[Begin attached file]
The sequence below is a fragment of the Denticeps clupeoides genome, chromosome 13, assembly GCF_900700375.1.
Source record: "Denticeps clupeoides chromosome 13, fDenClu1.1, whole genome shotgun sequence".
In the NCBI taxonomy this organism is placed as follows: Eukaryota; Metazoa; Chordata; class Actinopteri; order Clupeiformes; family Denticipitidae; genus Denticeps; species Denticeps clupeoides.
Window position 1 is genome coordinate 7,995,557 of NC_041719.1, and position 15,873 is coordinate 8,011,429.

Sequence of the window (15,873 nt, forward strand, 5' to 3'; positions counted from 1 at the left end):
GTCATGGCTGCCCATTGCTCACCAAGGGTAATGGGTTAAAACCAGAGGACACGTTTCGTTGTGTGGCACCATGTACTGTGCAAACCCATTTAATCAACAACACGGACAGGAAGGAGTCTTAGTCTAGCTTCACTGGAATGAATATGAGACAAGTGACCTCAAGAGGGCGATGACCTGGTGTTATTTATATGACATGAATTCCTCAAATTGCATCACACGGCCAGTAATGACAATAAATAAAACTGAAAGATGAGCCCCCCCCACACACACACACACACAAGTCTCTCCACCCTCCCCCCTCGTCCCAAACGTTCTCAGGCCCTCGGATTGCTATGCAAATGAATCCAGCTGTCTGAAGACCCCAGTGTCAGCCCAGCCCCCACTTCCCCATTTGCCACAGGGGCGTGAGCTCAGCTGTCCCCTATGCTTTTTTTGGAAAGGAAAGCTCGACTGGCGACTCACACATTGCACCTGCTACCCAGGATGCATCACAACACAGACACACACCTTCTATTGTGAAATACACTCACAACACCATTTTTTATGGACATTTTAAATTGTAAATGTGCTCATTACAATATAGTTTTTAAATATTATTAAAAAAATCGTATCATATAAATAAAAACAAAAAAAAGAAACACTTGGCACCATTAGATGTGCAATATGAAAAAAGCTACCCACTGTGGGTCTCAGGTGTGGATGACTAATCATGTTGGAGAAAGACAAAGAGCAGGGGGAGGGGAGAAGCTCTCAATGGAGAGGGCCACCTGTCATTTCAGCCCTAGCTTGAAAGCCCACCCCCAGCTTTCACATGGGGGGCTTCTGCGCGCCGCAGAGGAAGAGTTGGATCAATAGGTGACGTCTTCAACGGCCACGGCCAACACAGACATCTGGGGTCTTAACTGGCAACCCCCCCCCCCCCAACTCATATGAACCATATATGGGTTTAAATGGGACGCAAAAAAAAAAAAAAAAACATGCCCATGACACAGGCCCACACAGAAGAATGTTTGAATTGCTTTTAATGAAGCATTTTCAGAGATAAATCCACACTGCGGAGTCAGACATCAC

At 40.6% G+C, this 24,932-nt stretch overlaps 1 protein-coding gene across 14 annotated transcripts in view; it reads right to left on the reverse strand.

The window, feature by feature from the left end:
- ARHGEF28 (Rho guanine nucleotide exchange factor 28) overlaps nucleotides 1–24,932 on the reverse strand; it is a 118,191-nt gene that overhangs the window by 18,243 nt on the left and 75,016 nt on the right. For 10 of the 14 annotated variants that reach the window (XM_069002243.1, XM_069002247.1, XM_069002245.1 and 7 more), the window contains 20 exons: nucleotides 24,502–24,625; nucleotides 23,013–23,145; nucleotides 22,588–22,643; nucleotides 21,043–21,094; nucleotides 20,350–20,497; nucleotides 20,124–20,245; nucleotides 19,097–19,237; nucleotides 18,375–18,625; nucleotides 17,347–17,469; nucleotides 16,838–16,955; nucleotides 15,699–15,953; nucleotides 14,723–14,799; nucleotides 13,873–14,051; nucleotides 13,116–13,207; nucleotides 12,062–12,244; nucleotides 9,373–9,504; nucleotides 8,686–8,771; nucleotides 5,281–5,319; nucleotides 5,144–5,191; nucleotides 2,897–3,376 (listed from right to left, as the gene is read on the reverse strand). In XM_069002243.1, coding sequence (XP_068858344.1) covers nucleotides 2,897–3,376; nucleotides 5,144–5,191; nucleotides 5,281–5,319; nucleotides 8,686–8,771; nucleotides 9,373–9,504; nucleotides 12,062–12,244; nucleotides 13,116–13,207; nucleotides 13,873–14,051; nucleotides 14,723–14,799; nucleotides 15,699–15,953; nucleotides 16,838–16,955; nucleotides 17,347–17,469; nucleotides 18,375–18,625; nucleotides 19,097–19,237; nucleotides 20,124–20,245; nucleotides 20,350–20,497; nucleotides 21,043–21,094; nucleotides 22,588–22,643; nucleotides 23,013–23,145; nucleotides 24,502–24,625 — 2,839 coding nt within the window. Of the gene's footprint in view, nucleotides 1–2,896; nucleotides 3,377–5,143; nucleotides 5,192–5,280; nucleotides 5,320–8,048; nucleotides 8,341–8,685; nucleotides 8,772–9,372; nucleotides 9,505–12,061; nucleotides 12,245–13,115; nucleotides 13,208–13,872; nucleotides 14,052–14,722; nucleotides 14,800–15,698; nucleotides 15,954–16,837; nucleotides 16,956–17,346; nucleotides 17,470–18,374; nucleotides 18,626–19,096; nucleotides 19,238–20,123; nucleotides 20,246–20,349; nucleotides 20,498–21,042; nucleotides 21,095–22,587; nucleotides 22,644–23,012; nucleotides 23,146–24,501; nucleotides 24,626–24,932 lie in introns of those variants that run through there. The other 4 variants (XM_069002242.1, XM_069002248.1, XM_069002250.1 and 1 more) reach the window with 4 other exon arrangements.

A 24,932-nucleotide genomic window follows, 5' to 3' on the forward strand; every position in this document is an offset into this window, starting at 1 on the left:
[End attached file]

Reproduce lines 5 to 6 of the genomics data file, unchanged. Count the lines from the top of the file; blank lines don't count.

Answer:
Sequence of the window (15,873 nt, forward strand, 5' to 3'; positions counted from 1 at the left end):
GTCATGGCTGCCCATTGCTCACCAAGGGTAATGGGTTAAAACCAGAGGACACGTTTCGTTGTGTGGCACCATGTACTGTGCAAACCCATTTAATCAACAACACGGACAGGAAGGAGTCTTAGTCTAGCTTCACTGGAATGAATATGAGACAAGTGACCTCAAGAGGGCGATGACCTGGTGTTATTTATATGACATGAATTCCTCAAATTGCATCACACGGCCAGTAATGACAATAAATAAAACTGAAAGATGAGCCCCCCCCACACACACACACACACAAGTCTCTCCACCCTCCCCCCTCGTCCCAAACGTTCTCAGGCCCTCGGATTGCTATGCAAATGAATCCAGCTGTCTGAAGACCCCAGTGTCAGCCCAGCCCCCACTTCCCCATTTGCCACAGGGGCGTGAGCTCAGCTGTCCCCTATGCTTTTTTTGGAAAGGAAAGCTCGACTGGCGACTCACACATTGCACCTGCTACCCAGGATGCATCACAACACAGACACACACCTTCTATTGTGAAATACACTCACAACACCATTTTTTATGGACATTTTAAATTGTAAATGTGCTCATTACAATATAGTTTTTAAATATTATTAAAAAAATCGTATCATATAAATAAAAACAAAAAAAAGAAACACTTGGCACCATTAGATGTGCAATATGAAAAAAGCTACCCACTGTGGGTCTCAGGTGTGGATGACTAATCATGTTGGAGAAAGACAAAGAGCAGGGGGAGGGGAGAAGCTCTCAATGGAGAGGGCCACCTGTCATTTCAGCCCTAGCTTGAAAGCCCACCCCCAGCTTTCACATGGGGGGCTTCTGCGCGCCGCAGAGGAAGAGTTGGATCAATAGGTGACGTCTTCAACGGCCACGGCCAACACAGACATCTGGGGTCTTAACTGGCAACCCCCCCCCCCCCAACTCATATGAACCATATATGGGTTTAAATGGGACGCAAAAAAAAAAAAAAAAACATGCCCATGACACAGGCCCACACAGAAGAATGTTTGAATTGCTTTTAATGAAGCATTTTCAGAGATAAATCCACACTGCGGAGTCAGACATCAC